As a part of The English Group’s tenure as Project Director for the revival of one of France’s oldest printing houses and bespoke stationers, Armorial Paris, we were privileged to be invited to spend a number of days in traditional engravers’ studios learning the sadly dying art of engraving and die-stamp printing.
There are three types of engraving; CNC laser engraving (which is the current state-of-the-art option), photo-etched engraving and the most highly skilled and oldest option which is to create plates entirely engraved by hand. Hand engravers are a dying breed and there are very few of them still practising anywhere in the world.
Photo-etched (and CNC laser engraving) transpose a designer’s black & white artwork to a copper plate, whereas a hand engraver (wearing an engraver’s monocle or magnifying loupe) will painstaking sculpt an interpretation of a design at often tiny size into a block of polished steel.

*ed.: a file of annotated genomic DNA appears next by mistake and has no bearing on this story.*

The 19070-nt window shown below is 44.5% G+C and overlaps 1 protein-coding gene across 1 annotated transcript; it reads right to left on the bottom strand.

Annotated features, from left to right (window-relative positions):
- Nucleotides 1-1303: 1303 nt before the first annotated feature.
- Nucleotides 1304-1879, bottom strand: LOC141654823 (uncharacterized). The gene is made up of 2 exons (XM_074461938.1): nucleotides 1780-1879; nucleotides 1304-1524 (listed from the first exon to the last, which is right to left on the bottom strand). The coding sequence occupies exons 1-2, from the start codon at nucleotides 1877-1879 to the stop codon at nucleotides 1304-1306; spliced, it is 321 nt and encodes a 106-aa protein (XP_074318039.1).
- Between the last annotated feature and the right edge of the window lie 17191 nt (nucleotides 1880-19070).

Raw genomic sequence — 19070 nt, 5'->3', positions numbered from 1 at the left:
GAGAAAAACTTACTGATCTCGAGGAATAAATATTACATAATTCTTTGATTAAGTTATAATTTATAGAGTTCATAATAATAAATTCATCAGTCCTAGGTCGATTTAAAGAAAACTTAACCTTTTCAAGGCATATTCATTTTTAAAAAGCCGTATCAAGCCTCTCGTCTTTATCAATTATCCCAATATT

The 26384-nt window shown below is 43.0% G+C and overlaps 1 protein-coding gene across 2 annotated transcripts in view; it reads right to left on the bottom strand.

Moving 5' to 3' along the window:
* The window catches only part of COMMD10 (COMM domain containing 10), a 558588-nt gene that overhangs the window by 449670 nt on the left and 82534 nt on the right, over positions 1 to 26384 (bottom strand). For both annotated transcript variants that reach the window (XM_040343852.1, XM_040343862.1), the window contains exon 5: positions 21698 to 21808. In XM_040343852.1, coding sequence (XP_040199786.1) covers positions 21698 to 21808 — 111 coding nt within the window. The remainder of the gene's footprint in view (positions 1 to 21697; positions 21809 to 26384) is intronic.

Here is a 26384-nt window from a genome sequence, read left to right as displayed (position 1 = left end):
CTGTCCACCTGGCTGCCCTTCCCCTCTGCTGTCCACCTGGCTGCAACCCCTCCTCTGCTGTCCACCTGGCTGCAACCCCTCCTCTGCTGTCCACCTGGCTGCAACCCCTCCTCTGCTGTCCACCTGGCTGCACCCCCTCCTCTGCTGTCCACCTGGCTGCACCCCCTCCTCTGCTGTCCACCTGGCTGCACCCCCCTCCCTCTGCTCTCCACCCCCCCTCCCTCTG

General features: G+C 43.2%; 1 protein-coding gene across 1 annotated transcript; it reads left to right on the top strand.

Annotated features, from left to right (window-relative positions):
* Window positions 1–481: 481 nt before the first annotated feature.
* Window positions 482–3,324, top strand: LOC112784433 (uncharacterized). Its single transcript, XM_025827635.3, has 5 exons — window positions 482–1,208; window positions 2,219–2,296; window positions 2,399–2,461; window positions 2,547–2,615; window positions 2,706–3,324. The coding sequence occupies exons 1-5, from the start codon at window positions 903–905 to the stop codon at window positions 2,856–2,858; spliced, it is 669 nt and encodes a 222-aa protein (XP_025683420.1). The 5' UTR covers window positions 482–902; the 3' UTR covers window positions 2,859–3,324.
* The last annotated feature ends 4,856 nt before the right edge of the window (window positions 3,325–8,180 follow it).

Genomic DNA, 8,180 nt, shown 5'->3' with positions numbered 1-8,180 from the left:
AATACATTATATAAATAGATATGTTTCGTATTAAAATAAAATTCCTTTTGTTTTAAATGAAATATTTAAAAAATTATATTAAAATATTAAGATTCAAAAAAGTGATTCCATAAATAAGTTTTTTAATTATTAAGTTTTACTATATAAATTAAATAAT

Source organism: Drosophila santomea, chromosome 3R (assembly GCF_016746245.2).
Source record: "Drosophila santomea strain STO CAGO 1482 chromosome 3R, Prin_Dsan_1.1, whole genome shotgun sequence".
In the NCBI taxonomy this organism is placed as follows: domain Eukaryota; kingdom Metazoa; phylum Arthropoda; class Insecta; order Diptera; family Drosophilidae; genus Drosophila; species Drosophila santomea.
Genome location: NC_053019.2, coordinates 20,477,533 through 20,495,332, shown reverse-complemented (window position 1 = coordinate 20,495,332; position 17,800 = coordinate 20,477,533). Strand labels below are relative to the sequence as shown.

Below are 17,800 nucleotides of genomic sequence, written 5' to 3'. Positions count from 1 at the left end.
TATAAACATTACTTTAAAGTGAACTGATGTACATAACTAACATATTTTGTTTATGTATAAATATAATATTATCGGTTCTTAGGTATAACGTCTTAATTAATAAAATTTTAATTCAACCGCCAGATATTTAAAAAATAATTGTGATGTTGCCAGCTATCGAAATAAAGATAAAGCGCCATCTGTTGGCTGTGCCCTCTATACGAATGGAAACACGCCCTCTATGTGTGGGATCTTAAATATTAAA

A steel engraved plate, which usually becomes the property of the client, will last for hundreds of years and many of Europe’s great families have had their family crests or monograms engraved in this studio and will still be using the same plates crafted for them as far back as the years following the end of the French Revolution.
With the benefit of all that the Agency has learned about this and other heritage printing processes whilst overseeing this project for our end client, The English Group actively seeks out opportunities to use engraving and die-stamped printing whenever we can create an opportunity to do so.
The images here – all photographed by The English Group team – detail the Armorial Paris bespoke stationery boutique on Blvd. Hausmann in Paris, the engravers studio and also a publication/information pack realised by The English Group to showcase examples of these legacy print processes.